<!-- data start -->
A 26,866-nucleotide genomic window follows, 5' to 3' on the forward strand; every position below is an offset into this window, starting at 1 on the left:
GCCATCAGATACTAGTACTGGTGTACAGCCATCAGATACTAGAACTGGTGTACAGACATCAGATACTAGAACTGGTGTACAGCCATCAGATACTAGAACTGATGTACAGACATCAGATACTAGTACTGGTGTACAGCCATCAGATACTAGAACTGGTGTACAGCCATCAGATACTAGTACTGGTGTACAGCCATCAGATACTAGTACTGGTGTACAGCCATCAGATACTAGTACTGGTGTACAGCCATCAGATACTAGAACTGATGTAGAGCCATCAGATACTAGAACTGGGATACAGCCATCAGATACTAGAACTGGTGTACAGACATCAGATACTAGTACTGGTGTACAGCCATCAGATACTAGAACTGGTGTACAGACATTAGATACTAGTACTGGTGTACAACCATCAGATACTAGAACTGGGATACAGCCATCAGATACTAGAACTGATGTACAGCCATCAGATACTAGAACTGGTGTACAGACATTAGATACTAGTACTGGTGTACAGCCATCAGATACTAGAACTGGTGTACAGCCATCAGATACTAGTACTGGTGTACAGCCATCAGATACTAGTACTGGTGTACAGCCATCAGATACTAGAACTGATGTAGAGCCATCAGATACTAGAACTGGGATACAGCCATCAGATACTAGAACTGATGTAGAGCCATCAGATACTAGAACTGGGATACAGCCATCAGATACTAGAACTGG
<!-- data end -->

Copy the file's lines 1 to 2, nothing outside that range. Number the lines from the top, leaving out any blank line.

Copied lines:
A 26,866-nucleotide genomic window follows, 5' to 3' on the forward strand; every position below is an offset into this window, starting at 1 on the left:
GCCATCAGATACTAGTACTGGTGTACAGCCATCAGATACTAGAACTGGTGTACAGACATCAGATACTAGAACTGGTGTACAGCCATCAGATACTAGAACTGATGTACAGACATCAGATACTAGTACTGGTGTACAGCCATCAGATACTAGAACTGGTGTACAGCCATCAGATACTAGTACTGGTGTACAGCCATCAGATACTAGTACTGGTGTACAGCCATCAGATACTAGTACTGGTGTACAGCCATCAGATACTAGAACTGATGTAGAGCCATCAGATACTAGAACTGGGATACAGCCATCAGATACTAGAACTGGTGTACAGACATCAGATACTAGTACTGGTGTACAGCCATCAGATACTAGAACTGGTGTACAGACATTAGATACTAGTACTGGTGTACAACCATCAGATACTAGAACTGGGATACAGCCATCAGATACTAGAACTGATGTACAGCCATCAGATACTAGAACTGGTGTACAGACATTAGATACTAGTACTGGTGTACAGCCATCAGATACTAGAACTGGTGTACAGCCATCAGATACTAGTACTGGTGTACAGCCATCAGATACTAGTACTGGTGTACAGCCATCAGATACTAGAACTGATGTAGAGCCATCAGATACTAGAACTGGGATACAGCCATCAGATACTAGAACTGATGTAGAGCCATCAGATACTAGAACTGGGATACAGCCATCAGATACTAGAACTGG